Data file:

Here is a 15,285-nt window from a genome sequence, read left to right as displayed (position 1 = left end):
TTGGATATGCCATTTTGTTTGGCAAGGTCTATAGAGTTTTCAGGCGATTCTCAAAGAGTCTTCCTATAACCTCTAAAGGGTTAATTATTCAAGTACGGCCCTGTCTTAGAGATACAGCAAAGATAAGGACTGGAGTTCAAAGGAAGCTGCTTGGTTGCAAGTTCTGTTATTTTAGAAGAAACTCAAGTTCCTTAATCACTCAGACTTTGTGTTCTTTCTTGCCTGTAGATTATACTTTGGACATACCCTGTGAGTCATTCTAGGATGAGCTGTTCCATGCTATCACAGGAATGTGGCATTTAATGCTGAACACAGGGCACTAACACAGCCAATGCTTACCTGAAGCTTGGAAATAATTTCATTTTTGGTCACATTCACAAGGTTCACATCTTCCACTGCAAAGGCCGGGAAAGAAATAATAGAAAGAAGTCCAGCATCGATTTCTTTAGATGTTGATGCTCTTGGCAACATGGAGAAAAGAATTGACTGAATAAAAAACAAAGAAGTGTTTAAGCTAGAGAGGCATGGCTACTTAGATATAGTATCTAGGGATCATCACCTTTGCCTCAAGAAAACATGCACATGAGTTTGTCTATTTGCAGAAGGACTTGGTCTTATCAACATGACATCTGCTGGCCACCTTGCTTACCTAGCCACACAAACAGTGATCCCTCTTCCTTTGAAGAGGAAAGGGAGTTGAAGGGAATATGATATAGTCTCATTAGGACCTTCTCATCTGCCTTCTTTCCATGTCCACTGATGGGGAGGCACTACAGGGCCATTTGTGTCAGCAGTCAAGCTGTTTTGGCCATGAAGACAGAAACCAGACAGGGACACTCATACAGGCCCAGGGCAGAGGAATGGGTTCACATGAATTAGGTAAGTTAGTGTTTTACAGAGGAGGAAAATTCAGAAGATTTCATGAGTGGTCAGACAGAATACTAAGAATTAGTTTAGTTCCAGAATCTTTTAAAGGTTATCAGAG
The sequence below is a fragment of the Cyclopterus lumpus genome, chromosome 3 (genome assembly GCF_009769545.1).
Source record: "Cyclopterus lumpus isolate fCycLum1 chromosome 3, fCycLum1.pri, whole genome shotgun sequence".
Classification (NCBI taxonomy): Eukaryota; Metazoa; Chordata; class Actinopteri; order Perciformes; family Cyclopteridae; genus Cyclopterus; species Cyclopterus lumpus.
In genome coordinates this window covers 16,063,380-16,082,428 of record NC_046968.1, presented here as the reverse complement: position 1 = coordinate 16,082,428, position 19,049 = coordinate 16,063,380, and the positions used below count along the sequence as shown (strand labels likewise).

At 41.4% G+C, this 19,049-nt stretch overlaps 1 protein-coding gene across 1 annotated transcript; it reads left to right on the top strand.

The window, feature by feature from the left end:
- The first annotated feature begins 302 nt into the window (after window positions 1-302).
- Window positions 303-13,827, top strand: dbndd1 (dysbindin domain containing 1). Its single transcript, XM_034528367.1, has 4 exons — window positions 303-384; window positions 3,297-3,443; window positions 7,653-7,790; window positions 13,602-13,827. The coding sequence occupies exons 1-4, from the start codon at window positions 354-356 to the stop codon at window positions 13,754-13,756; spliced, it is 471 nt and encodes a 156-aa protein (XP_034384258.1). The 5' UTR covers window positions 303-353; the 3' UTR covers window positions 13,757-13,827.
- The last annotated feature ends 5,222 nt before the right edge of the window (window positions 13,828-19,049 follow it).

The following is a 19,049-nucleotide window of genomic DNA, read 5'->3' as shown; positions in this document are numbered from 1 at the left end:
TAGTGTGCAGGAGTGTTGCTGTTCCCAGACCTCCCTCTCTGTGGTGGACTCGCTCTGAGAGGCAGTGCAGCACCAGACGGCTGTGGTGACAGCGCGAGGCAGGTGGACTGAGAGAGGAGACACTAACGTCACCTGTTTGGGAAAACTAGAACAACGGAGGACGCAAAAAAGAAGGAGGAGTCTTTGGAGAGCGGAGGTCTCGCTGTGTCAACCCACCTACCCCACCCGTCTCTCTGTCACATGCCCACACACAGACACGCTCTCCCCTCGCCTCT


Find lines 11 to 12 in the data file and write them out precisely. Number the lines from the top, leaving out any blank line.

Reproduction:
- The last annotated feature ends 5,222 nt before the right edge of the window (window positions 13,828-19,049 follow it).

The following is a 19,049-nucleotide window of genomic DNA, read 5'->3' as shown; positions in this document are numbered from 1 at the left end: